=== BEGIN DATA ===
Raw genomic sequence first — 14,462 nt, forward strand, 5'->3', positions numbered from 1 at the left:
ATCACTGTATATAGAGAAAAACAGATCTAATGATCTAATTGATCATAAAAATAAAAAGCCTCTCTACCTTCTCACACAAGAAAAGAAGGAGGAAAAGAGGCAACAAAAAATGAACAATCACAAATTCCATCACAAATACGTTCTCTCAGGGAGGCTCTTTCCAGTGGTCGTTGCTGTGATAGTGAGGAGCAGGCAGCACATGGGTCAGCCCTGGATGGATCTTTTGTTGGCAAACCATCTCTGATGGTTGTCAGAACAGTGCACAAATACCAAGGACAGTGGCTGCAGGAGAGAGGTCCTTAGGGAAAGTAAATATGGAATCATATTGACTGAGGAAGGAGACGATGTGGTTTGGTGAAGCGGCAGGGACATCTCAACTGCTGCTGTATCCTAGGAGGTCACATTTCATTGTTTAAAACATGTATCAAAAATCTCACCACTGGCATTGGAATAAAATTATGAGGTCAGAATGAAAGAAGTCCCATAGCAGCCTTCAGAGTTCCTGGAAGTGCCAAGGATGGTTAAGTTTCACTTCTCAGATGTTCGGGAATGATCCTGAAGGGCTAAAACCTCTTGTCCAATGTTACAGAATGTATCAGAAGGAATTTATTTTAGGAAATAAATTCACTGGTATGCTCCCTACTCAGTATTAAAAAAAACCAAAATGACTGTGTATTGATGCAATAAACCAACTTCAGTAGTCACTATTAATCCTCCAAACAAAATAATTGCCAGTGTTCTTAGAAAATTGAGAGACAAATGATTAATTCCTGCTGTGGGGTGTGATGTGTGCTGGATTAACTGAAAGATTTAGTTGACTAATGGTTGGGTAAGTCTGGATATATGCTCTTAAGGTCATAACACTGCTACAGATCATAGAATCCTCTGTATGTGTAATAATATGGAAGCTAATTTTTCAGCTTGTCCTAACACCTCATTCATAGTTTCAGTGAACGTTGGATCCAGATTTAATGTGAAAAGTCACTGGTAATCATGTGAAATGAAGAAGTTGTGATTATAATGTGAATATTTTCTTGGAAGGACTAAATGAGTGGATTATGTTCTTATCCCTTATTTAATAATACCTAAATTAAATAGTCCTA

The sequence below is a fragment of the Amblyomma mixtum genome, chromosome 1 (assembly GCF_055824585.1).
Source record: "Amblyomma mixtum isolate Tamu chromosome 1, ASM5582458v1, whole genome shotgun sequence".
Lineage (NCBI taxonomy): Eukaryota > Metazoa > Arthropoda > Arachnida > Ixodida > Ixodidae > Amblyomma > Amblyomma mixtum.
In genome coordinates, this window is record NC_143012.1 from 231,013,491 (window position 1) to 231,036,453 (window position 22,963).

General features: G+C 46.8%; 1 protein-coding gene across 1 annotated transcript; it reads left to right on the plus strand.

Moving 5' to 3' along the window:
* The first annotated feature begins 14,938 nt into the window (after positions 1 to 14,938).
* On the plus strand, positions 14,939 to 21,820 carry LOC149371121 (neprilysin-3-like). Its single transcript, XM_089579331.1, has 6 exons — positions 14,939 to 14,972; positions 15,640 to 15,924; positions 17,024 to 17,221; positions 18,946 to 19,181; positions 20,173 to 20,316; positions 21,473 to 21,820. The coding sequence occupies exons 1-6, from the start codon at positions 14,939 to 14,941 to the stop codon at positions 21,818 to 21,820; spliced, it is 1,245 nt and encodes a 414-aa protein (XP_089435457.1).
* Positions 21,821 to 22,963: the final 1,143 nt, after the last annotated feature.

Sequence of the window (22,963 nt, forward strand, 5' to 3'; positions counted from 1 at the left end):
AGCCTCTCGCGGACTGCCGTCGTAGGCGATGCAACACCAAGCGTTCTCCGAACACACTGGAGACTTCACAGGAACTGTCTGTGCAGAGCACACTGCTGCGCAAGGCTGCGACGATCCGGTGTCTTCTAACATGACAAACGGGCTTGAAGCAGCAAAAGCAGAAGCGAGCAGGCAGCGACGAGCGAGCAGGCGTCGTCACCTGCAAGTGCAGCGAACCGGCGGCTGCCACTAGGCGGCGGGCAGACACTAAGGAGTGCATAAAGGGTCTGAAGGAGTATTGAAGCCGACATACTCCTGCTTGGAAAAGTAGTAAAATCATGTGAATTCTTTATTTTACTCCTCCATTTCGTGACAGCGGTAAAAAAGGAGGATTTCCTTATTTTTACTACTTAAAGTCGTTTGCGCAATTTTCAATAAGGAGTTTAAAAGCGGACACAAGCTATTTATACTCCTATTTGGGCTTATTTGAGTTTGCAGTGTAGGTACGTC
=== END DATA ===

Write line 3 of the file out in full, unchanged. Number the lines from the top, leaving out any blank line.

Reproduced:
The sequence below is a fragment of the Amblyomma mixtum genome, chromosome 1 (assembly GCF_055824585.1).